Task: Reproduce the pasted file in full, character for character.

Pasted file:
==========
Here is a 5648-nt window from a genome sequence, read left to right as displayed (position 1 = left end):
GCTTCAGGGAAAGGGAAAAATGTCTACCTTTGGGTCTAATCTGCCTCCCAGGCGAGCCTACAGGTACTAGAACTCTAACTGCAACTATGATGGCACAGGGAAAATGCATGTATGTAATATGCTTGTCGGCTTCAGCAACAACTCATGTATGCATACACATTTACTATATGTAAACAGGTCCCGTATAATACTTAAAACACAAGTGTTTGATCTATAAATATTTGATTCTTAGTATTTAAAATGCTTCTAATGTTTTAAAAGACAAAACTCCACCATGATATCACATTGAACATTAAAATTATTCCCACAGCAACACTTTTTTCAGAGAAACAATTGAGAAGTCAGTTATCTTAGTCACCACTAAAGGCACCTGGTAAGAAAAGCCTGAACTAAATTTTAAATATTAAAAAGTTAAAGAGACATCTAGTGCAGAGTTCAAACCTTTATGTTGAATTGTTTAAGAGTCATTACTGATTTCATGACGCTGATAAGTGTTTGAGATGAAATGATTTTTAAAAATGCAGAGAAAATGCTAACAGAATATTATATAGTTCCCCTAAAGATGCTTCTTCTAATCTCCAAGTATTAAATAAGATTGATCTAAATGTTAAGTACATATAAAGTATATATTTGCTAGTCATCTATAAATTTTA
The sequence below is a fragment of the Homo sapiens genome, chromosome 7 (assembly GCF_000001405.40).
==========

Here is a 5648-nt window from a genome sequence, read left to right as displayed (position 1 = left end):
GCTTCAGGGAAAGGGAAAAATGTCTACCTTTGGGTCTAATCTGCCTCCCAGGCGAGCCTACAGGTACTAGAACTCTAACTGCAACTATGATGGCACAGGGAAAATGCATGTATGTAATATGCTTGTCGGCTTCAGCAACAACTCATGTATGCATACACATTTACTATATGTAAACAGGTCCCGTATAATACTTAAAACACAAGTGTTTGATCTATAAATATTTGATTCTTAGTATTTAAAATGCTTCTAATGTTTTAAAAGACAAAACTCCACCATGATATCACATTGAACATTAAAATTATTCCCACAGCAACACTTTTTTCAGAGAAACAATTGAGAAGTCAGTTATCTTAGTCACCACTAAAGGCACCTGGTAAGAAAAGCCTGAACTAAATTTTAAATATTAAAAAGTTAAAGAGACATCTAGTGCAGAGTTCAAACCTTTATGTTGAATTGTTTAAGAGTCATTACTGATTTCATGACGCTGATAAGTGTTTGAGATGAAATGATTTTTAAAAATGCAGAGAAAATGCTAACAGAATATTATATAGTTCCCCTAAAGATGCTTCTTCTAATCTCCAAGTATTAAATAAGATTGATCTAAATGTTAAGTACATATAAAGTATATATTTGCTAGTCATCTATAAATTTTA
The sequence below is a fragment of the Homo sapiens genome, chromosome 7 (assembly GCF_000001405.40).